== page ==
To Deny, To Justify, Or To Apologize: Do Social Accounts Influence Stress Levels in the Aftermath of Psychological Contract Breach?

    Anonymous Contributors

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Description: Workplace stress carries considerable costs for the employees’ wellbeing and for the organization’s performance. Recent studies demonstrate that perceptions of psychological contract breach are a source of stress for employees. That is, when employees notice that their employer does not fulfil certain obligations, they will perceive that certain resources are threatened or lost, which in turn translates into increased stress. In this experimental study, we zoom in on how stress unfolds in the aftermath of breach perceptions, dependent on the organization’s reaction to the breach. More specifically, we examined the influence of different types of social accounts (i.e., denial, apology, blaming and exonerating justification) on individuals’ stress resolution process using physiological (i.e., heart rate) and psychological (self-report) data.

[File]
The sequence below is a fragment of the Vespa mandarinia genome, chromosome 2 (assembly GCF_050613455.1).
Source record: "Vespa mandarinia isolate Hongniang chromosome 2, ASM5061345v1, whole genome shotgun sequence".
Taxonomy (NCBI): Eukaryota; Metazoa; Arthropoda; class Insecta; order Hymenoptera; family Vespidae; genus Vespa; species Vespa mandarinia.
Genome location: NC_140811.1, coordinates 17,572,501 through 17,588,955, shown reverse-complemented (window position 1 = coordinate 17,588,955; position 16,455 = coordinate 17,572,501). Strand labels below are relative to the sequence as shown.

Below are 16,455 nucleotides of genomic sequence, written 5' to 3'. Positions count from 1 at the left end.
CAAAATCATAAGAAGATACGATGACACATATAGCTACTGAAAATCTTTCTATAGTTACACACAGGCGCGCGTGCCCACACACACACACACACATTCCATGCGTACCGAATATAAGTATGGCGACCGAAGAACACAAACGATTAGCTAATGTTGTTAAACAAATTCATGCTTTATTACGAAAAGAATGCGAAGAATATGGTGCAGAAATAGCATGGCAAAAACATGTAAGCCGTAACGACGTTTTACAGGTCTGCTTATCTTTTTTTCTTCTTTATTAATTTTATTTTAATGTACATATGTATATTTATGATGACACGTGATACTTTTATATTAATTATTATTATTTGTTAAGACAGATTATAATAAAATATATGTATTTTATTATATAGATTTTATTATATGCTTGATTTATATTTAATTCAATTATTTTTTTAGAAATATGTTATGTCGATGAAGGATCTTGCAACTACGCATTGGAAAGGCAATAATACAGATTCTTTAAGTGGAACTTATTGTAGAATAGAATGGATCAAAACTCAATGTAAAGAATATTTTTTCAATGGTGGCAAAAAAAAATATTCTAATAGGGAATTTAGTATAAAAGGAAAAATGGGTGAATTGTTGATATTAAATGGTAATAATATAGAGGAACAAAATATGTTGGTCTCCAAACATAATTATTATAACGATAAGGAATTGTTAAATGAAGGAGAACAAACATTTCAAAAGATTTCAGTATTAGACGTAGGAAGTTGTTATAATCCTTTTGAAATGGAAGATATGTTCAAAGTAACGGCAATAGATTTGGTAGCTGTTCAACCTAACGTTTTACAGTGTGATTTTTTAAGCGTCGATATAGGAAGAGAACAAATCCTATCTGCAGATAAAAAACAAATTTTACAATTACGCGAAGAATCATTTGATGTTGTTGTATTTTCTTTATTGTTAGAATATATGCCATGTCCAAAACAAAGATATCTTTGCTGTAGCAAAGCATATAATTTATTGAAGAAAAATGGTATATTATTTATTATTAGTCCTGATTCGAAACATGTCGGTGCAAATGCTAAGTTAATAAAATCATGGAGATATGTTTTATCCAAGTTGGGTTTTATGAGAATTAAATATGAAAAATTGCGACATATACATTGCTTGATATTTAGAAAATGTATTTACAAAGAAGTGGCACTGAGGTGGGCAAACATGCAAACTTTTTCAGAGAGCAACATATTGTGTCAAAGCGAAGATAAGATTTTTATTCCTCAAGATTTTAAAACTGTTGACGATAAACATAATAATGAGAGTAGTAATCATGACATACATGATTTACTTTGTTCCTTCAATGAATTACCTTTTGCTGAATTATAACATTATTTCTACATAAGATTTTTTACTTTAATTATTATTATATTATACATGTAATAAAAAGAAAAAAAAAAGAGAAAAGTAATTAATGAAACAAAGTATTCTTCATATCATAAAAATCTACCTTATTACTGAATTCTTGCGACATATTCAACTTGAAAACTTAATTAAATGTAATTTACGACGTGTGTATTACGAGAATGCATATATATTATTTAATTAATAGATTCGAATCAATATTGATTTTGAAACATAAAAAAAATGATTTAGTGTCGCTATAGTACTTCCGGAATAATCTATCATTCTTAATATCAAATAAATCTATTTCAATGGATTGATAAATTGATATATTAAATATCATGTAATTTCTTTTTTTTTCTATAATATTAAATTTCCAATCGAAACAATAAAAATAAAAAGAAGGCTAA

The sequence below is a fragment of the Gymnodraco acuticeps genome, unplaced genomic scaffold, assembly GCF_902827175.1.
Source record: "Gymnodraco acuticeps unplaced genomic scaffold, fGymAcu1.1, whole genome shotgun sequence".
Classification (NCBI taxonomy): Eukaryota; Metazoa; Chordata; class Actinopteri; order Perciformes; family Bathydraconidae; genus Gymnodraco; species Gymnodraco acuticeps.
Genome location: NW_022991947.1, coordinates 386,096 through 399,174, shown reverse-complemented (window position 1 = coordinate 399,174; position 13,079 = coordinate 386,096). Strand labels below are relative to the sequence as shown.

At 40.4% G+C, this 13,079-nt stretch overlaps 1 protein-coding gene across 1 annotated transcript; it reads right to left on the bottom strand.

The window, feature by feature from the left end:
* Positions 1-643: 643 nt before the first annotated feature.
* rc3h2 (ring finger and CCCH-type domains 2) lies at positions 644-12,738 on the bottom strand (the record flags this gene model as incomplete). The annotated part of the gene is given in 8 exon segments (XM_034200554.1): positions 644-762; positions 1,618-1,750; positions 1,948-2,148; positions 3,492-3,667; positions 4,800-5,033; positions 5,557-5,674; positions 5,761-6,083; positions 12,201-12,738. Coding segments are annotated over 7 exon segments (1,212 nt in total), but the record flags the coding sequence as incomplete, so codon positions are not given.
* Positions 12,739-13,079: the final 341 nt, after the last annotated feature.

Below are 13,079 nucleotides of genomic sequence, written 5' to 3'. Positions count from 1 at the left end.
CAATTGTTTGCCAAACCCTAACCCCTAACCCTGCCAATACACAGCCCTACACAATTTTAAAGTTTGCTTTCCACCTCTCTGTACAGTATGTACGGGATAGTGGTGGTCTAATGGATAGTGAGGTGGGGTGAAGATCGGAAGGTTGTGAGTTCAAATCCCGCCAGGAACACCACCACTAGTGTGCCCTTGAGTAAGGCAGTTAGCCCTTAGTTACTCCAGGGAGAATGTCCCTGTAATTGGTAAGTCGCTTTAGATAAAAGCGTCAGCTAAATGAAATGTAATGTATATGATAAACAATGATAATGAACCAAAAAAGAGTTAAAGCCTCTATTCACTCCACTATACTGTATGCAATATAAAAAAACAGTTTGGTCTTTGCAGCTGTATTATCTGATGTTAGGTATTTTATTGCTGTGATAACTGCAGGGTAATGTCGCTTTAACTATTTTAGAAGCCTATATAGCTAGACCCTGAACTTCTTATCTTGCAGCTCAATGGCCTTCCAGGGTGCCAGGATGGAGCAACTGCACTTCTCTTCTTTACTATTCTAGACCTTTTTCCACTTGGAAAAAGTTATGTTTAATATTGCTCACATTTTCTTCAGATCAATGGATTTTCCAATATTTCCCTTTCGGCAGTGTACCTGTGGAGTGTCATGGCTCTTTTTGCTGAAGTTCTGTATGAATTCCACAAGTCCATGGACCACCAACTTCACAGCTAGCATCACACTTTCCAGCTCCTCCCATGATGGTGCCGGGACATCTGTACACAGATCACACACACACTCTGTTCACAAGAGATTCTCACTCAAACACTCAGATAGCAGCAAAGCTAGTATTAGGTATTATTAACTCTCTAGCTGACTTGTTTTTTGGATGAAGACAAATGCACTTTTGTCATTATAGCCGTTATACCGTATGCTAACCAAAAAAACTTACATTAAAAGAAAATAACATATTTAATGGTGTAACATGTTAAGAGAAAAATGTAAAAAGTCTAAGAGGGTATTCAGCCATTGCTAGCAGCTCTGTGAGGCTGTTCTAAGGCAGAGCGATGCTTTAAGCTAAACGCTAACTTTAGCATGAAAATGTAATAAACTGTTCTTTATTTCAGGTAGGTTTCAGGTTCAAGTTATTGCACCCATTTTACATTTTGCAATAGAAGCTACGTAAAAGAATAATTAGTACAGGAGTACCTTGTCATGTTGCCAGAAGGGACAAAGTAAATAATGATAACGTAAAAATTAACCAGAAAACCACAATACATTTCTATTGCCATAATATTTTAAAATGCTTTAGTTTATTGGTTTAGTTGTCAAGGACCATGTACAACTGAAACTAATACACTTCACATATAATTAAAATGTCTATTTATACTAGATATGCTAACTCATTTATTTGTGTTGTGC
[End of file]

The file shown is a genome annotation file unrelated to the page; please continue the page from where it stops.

License: CC-By Attribution 4.0 International


Achnak, S., Schippers, A., & Vantilborgh, T. (2021). To deny, to justify, or to apologize: Do social accounts influence stress levels in the aftermath of psychological contract breach?. BMC psychology, 9(1), 1-18.


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